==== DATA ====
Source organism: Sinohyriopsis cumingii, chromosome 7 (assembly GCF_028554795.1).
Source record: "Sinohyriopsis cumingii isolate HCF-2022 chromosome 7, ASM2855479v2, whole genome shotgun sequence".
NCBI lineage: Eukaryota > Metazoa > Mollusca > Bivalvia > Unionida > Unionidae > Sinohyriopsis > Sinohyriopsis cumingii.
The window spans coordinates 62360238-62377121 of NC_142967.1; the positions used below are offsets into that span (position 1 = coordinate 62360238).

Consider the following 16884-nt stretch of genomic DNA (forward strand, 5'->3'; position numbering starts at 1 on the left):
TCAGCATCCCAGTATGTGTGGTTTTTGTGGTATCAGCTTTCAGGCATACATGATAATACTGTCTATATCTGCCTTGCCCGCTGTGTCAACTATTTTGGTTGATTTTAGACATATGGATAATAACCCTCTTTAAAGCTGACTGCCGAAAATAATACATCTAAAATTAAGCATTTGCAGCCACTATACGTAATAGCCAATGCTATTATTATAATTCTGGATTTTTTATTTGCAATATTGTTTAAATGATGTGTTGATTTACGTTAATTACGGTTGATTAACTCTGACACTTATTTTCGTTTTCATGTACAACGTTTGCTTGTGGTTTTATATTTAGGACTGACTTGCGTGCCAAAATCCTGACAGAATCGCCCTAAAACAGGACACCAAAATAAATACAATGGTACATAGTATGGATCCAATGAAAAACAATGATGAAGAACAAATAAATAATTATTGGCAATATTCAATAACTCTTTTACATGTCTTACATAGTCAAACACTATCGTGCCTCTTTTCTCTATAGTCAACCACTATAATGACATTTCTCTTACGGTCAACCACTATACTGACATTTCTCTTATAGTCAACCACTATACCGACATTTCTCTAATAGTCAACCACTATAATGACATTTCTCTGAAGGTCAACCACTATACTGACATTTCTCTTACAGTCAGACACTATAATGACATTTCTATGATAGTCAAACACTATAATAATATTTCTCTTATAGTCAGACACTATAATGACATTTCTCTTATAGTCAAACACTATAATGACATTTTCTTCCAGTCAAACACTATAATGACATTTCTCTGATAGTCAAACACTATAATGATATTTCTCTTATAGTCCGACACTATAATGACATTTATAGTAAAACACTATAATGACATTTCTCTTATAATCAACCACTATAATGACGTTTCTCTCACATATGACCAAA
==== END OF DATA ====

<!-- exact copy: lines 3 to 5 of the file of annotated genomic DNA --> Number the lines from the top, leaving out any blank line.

NCBI lineage: Eukaryota > Metazoa > Mollusca > Bivalvia > Unionida > Unionidae > Sinohyriopsis > Sinohyriopsis cumingii.
The window spans coordinates 62360238-62377121 of NC_142967.1; the positions used below are offsets into that span (position 1 = coordinate 62360238).

Consider the following 16884-nt stretch of genomic DNA (forward strand, 5'->3'; position numbering starts at 1 on the left):